The holiday season is here, meaning social get-togethers, lights, tinsel and endless mince pies. It’s easy to get distracted amidst all the chaos, but the festive period is when the security of your business is arguably at its most vulnerable. Why? Those cyber grinches just love to come out.
In this article, I’ll look at three of the security scenarios to be aware of during this festive season.
As dramatic as it sounds, the surge between Christmas and New Year is real (not just for shopping purchases). When employees take holidays, and the wind down to Christmas commences, it’s easy for companies to let their guard down. With less staff than usual and the distraction of festivities, cybercriminal activity can seep through the cracks of even the most robust security measures.
Making sure you have a security plan in place is of the utmost importance. The National Cyber Security Centre (NCSC) has provided guidance for preparing, identifying and resolving cyber incidents, which is always worth a read to stay up to date. They’ve also supplied a specific seasonal warning toward scammers targeting last-minute Christmas shoppers. Recommendations include keeping accounts secure with strong passwords and multifactor authentication, choosing carefully where you choose to shop online, and staying cautious of messages that are “too good to be true.”
Watch Out For Grinch Bots
Despite the humorous seasonal terminology, Grinch Bots are a very real security problem when it comes to the internet, especially around Christmas time when website activity is increased due to present purchasing.
Performing repetitive, automated tasks, bots have the ability to flood the traffic of websites with requests mimicking those of a human, sometimes spreading malware in order to gain total control of a network, with the goal of disrupting a service, damaging reputation or gaining business advantage against a competitor.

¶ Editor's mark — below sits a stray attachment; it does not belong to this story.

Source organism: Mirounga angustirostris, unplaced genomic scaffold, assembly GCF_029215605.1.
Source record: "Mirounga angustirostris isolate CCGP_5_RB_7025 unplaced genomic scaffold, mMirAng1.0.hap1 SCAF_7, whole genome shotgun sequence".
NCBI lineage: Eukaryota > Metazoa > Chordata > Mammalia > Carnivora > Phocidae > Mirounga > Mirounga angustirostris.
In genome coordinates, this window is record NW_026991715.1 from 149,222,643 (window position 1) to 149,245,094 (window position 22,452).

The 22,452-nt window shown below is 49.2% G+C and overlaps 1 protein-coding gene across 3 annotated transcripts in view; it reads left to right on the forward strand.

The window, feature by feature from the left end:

For example, consider the recent distributed denial of service (DDoS) attack on one of the largest Minecraft servers in October of this year: The two-minute multi-vector attack consisted of UDP and TCP floods packets that attempted to overwhelm the server and kept out thousands of players. Security researchers claim it was the largest attack ever seen bitrate-wise, exceeding 2.5 Tbps, proving that multi-terabit DDoS attacks are on the rise.
To prevent potential botnet attacks, keep software and operating systems as up-to-date as possible and prepare a DDoS response plan. Monitoring your website traffic closely for any spikes or failed login attempts could also raise awareness of any potential bot activity.
Is That Christmas Incentive Too Good To Be True?
During the holiday season, emails are often flying back and forth about Christmas parties, payroll changes, office deliveries and more. With malicious files and embedded links named with phrases such as “Christmas Menu” and “Annual Bonus,” employees can be lured into clicking links they otherwise wouldn’t.
This year, a phishing platform called “Caffeine” has launched a system with an open registration process that allows anyone to kickstart their own phishing campaign. Without the required approval of admin, which is needed on most other phishing platforms, users willing to get involved simply sign up, enter a dashboard and purchase a subscription license, and the phishing tools are instantly accessible.
With these lower-skilled cybercriminals gaining the ability to phish amongst their higher-skilled companions, the frequency of phishing may well be on the rise. So, think twice before clicking emails this holiday season.
I’d recommend creating a company code/signal for Christmas-themed emails (such as work parties and Secret Santa) to highlight to your fellow co-workers that the email is, in fact, safe—especially when money is involved.
I hope these highlighted security scenarios raise awareness of cybersecurity issues that may be exacerbated during the holiday season and that you and your company are able to use these tips to stay safe.